Seaman apprentice Mike Threadgill appears to lose his head in the Halloween madness of the 1991 Haunted Sedge. -File photo

Seaman apprentice Mike Threadgill appears to lose his head in the Halloween madness of the 1991 Haunted Sedge. -File photo

Haunted Hickory: Always ready for frightening fun

The U.S. Coast Guard’s motto “Semper Paratus” — Latin for “always ready” — perfectly sums up the decades-long attitude of local Coasties using a Homer-based cutter to deliver a Halloween fright. 

Twenty-three years ago, the USCGC Sedge treated area residents to the first ship-based haunting. According to Nov. 7, 1991, Homer News coverage, it “scared the socks off more than 650 visitors.” Thirty crew members and their families worked together to provide the public with a “bloody good time,” Petty Officer Raymond Harrod is quoted as saying.

The event also doubled as a fundraiser, bringing in $250 for the Cook Inlet Council on Alcohol and Drug Abuse. 

The following year, excitement about the Haunted Sedge had clearly spread and more than 900 guests “braved cool temperatures” and stood in line for as long as 45 minutes just for the thrill of being frightened, according to the Homer News Nov. 5, 1992. 

Two years later, the fundraising effort had shifted direction, with $155 going to the Kenai Peninsula United Way and 75 pounds of canned food collected for a local food bank.

Word of the ship’s reputation for being a frightening spot for Halloweenhas continued to grow.

“…the crazy Coasties are at it again, turning the venerable vessel into a ship of shiver and shock,” said the Homer News Betster in the Oct. 24, 1996, edition. “Mothers, count your children when you leave. Them sailors is hungreeeeeeeeeeeaahhh!”

So deep had the tradition of a haunted Coast Guard cutter sliced into Homer’s Halloween celebrations that in 2002, as the Sedge prepared to depart Homer, the crew took the time for one final Haunted Sedge.

“Next Halloween the U.S. Coast Guard Cutter Sedge will be patrolling Africa as part of the Nigerian navy,” the Betster reported on Oct. 24, 2002. “She’s been a good ship and served Homer well, and every Halloween generations of kids have been spooked when touring the Haunted Sedge.”

The ship’s departure didn’t stop the haunting, however. After the USCGC Hickory’s arrival, its crew picked up right where the Sedge left off and introduced the public to the “Haunted Hickory.”

And the frightening continues these many years later, with the torturers and the tortured aboard the vessel oh-so-ready to haunt the hundreds that flock annually to the Pioneer Dock, where the ship awaits.

As night descends and the cold of an approaching winter wraps itself around the shivering guests, screams can be heard coming from the ship. A nerve-shattering whirring conjures up images of Hollywood’s bloody, but all-too-real “Texas Chainsaw Massacres.” Creepy organ music floats across the surface of Kachemak Bay. All just a prelude to what awaits once on the ship.

Hickory crew member David N. Parker, who is helping organize this year’s Haunted Hickory, is quick to remind that the ship is a working vessel and not ADA compliant. There are steep stairs. There are doorways that have to be carefully stepped through. There is darkness. And there is the unexpected waiting around each turn. 

As in past years, the Haunted Hickory thoughtfully offers two levels of fright, beginning with a 4-5 p.m. version of soft-scare for young children and those easily frightened. After an hour’s break, all bets are off and it’s full-on-fright for teens and adults from 6-10 p.m.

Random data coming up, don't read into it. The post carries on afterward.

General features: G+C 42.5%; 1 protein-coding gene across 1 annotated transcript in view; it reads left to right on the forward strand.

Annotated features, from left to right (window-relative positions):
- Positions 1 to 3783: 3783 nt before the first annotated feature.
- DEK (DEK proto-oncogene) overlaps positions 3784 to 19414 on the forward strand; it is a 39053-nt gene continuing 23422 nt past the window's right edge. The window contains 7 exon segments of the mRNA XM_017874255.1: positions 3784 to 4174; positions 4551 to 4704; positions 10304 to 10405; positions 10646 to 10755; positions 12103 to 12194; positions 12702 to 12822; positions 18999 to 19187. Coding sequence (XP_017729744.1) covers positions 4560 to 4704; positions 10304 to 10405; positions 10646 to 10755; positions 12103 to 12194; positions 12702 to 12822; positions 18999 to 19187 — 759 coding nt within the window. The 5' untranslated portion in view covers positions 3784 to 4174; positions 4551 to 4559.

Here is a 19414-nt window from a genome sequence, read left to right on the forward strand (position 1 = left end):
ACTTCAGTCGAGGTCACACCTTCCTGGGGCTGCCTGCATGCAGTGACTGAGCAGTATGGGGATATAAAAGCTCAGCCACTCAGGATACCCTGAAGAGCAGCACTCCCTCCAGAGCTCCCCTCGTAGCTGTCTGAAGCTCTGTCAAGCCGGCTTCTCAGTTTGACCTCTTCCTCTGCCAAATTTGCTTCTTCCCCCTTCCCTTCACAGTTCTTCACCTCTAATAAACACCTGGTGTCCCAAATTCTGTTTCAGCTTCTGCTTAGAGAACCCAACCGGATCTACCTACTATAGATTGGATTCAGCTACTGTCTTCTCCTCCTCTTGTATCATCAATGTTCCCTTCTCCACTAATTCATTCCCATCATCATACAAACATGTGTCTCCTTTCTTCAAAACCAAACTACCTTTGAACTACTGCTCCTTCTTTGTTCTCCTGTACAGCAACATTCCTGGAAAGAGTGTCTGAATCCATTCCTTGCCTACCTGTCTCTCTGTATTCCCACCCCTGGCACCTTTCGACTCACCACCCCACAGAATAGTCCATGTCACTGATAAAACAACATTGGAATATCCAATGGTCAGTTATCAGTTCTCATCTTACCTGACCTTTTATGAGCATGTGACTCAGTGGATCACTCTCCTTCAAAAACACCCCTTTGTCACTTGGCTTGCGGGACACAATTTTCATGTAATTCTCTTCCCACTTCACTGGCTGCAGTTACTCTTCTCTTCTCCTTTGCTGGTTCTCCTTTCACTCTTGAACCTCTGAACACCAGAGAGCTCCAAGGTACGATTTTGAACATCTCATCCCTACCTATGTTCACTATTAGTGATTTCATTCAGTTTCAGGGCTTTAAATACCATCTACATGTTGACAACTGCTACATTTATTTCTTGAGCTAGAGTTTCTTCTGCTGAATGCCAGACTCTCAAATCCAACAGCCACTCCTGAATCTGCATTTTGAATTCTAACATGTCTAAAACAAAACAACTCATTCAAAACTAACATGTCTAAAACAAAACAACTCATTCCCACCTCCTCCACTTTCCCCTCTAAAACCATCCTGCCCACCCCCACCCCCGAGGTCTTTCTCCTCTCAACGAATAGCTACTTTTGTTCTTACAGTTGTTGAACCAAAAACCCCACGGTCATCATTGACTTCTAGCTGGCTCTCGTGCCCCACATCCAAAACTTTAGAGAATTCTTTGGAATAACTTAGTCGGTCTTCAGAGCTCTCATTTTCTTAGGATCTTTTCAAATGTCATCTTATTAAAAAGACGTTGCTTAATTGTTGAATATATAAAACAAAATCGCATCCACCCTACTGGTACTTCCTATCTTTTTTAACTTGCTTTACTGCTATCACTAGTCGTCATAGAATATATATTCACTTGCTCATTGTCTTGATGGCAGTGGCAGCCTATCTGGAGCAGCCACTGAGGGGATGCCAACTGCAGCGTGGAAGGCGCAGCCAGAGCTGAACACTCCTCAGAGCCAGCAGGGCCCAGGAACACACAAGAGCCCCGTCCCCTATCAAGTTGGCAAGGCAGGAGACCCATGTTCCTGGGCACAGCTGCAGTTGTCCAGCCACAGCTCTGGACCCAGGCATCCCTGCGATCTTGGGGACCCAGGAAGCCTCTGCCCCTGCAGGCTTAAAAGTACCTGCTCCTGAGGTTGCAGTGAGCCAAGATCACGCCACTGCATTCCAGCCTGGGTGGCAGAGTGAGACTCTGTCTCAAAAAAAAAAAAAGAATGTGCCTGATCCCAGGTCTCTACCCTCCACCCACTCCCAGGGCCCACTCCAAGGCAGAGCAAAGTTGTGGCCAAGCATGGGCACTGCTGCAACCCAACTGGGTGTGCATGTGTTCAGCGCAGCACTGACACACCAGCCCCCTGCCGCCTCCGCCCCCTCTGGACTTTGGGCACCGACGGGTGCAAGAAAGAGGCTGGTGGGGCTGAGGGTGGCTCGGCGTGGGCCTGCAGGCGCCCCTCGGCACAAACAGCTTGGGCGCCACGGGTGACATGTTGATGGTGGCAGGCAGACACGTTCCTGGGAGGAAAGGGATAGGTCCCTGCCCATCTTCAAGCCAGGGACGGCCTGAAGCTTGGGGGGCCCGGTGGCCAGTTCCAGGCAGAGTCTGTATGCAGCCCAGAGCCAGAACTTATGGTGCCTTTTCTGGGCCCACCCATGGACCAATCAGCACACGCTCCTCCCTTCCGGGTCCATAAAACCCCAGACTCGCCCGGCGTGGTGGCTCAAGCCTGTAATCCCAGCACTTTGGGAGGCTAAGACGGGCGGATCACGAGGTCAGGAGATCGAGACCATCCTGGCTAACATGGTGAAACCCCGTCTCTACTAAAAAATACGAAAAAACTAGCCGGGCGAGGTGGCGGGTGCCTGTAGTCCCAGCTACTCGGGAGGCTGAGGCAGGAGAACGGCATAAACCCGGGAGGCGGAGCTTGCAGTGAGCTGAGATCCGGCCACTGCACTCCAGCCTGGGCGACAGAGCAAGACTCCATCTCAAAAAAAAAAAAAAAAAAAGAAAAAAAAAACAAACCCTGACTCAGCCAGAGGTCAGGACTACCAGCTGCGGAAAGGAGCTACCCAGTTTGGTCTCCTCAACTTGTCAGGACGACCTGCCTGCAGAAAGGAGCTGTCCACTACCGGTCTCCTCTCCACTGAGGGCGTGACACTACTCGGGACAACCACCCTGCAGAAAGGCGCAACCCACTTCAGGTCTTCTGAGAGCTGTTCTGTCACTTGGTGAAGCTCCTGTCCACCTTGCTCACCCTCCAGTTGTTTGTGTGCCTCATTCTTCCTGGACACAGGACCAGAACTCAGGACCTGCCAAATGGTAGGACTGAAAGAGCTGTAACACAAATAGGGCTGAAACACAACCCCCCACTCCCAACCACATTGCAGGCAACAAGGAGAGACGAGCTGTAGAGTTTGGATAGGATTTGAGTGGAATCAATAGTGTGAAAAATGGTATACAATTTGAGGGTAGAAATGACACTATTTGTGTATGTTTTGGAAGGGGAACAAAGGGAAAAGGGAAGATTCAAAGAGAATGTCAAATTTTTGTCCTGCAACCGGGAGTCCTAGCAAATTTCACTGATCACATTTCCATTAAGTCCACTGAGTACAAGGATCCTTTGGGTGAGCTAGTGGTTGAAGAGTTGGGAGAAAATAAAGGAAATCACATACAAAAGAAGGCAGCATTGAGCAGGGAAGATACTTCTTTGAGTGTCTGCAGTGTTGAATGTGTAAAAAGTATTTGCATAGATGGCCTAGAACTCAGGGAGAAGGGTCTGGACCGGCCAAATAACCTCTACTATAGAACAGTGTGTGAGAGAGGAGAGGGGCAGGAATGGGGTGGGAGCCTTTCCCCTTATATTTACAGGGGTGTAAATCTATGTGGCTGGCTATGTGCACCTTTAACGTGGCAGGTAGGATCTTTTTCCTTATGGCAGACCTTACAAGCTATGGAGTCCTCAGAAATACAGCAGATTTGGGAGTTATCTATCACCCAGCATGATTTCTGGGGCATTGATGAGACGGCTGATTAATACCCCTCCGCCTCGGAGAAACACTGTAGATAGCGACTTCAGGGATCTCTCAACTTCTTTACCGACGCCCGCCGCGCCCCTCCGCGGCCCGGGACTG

All that said, safety is a concern.

“Persons appearing to be under the influence of alcohol will not be admitted. No weapons are permitted,” Parker said in a Haunted Hickory press release.

New to the Hickory, John Ziemba, an electrician’s mate, is looking forward to helping transform the ship into a blood-curdling venue.

“This is the first ship I’ve been on that’s a part of this type of thing,” said Ziemba. “It seems pretty fun.”

As in past years, the 2014 Haunted Hickory is again an opportunity for the ship’s crew “to give back to the local community and collect food for the Homer Food Pantry,” Parker said in his press release. That is a another part of the one-night event that has grown since the early days. Food donations in 2013 weighed 2,000 pounds.

Dianna Jeska of the Homer Community Food Pantry said the donations from the Haunted Hickory are “so appreciated, especially this time of year when food is getting short and we’re looking toward the holidays.”

It is interesting to note Homer’s food pantry began the same year as the Coast Guard’s haunting of Homer, 1991.

“We’re very grateful to the community support over the years,” said Jeska.

The Haunted Hickory’s price of admission is two nonperishable food items per person.

McKibben Jackinsky can be reached at


Halloween and harvest events

Oct. 29: 

• “Spud-tacular” harvest celebration, noon-1:30 p.m., Little Fireweed Academy (grades K-2)

• Halloween parade, 12:30 p.m., Paul Banks Elementary School

• Halloween parade, 12:45 p.m., West Homer Elementary School


• Haunted Hickory, 4-5 p.m. for younger children and those easily frightened, 6-10 p.m. for teens and adults, admission two nonperishable food items per person, Pioneer Dock, Homer Spit

• Fall carnival, 4-7 p.m., McNeil Canyon Elementary School

• Halloween carnival, 6-8 p.m., Chapman School, Anchor Point

OCT. 31: 

• Trunk or treat, 4:30-6 p.m., parking lot across the Sterling Highway from the Blue  Bus in Anchor Point, for information, contact 235-1884

• Halloween one-way, 5-8 p.m., traffic flows west on Bayview and east on Montainview to increase safety for trick-or-treaters. lane closed to cars is open to pedestrians with exceptions made for residents going home


Check the Homer News print and online calendar,

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